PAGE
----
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county was created by act of Assembly, passed January 12, 1824, from
parts of Giles, Tazewell, Cabell and Kanawha, and derived its name from
Logan, the famous Mingo chieftain.
The original boundaries were:
"Beginning at the junction of the White Oak mountain and New river,
proceeding with the meanderings thereof until it meets the line of
Kanawha county; thence with the lines thereof taking the dividing ridge
between the Big and Little Cole rivers, until it comes on a line with
the head of Rock creek; thence down the same to its mouth; thence
crossing Little Cole, proceeding with the dividing ridge between Turtle
and Horse creek to the head of Ugly creek; thence down the same to its
mouth, crossing the Guyandotte, in a straight line to the mouth of
Narrowbone creek; thence up the Tug Fork of Big Sandy river to the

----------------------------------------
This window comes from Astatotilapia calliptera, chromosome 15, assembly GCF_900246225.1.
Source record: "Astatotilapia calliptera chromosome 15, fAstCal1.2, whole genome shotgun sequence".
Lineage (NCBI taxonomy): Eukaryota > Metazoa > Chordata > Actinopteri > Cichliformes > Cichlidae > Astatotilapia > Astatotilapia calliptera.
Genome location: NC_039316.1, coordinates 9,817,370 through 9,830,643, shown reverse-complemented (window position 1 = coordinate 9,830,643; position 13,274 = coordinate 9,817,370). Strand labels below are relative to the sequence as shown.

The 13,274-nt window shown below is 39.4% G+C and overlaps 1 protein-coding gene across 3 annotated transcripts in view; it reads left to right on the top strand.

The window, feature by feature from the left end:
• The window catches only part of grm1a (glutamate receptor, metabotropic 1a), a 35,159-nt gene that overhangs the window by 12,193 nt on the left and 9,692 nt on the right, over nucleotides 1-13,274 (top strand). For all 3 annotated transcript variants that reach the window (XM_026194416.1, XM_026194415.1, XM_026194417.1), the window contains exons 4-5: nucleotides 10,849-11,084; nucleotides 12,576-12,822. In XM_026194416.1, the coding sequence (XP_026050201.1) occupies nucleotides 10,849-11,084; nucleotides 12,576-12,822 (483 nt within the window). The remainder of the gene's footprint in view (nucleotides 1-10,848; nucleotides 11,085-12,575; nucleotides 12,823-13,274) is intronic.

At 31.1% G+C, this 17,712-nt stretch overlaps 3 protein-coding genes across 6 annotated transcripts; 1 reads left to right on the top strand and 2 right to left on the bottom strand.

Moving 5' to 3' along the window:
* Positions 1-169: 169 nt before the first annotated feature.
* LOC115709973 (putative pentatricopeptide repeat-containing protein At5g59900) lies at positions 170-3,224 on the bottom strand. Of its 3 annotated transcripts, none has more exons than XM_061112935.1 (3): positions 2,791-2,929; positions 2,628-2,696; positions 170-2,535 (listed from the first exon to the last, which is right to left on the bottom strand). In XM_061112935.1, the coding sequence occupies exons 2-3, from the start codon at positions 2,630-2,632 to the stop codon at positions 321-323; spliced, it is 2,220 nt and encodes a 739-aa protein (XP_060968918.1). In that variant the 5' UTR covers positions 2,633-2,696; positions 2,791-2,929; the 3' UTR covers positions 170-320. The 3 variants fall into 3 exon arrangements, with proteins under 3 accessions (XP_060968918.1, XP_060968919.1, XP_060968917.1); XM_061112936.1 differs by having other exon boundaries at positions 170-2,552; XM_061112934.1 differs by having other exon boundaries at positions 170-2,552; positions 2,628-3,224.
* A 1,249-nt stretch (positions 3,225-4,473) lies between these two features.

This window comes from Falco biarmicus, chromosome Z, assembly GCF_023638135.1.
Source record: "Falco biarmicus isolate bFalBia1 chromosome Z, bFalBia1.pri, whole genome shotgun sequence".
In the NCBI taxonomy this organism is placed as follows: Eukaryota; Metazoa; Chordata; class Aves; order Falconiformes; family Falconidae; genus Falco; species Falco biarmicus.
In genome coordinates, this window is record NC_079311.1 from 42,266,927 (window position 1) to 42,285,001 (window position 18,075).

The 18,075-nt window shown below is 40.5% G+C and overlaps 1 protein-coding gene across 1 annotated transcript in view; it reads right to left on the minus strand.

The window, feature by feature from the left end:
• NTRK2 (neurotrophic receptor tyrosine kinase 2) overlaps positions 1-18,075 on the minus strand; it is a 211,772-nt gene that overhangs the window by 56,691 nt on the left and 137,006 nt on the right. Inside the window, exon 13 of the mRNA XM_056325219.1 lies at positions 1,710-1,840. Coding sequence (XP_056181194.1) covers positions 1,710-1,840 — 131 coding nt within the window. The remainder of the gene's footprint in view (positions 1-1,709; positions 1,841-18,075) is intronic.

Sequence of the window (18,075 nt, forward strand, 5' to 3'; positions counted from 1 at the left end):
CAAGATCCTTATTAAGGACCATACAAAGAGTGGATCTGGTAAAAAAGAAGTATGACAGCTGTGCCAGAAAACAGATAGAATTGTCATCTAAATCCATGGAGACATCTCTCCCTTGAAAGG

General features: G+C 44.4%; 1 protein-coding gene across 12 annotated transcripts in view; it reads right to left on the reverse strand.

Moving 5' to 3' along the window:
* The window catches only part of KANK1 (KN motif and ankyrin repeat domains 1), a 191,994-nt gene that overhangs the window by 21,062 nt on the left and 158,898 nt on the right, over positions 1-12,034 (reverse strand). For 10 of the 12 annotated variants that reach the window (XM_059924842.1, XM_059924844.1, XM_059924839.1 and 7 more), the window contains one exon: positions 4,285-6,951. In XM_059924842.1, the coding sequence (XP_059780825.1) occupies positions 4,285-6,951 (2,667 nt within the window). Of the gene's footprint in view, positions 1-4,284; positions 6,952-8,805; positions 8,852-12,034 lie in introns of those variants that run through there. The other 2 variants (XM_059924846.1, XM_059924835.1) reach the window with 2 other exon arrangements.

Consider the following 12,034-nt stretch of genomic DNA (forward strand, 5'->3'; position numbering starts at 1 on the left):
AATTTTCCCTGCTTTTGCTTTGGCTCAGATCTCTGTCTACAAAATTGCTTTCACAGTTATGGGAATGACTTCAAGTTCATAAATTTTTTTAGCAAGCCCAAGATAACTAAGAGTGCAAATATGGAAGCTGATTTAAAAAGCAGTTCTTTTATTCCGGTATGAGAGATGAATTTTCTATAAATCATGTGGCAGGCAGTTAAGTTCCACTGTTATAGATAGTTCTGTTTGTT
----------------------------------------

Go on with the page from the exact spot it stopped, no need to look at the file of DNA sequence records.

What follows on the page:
mouth of Elkhorn creek; thence proceeding with the dividing ridge
between Elkhorn creek and the Tug Fork, and so on a line with the Flat
Top mountains to the beginning."
The commissioners named in the act to
locate the seat of justice for the county, were William Buffington, of
Cabell; William Thompson, Jr., of Tazewell; Charles Hale, of Giles;
Samuel Shrewsbury, of Kanawha, and Conrad Peters and John Taylor, of
Montgomery. They performed the work, and the village of Lawnsville, or
Logan Court House, was laid out in 1827.
forms the southwestern boundary of the county. The origin of the name
is explained in Part I of this work, under the head of the "Big Sandy
Expedition," which passed through this county.
"History of West Virginia"; By Virgil Anson Lewis; publ. 1887; Pg.
656; Transcribed by Andrea Stawski Pack]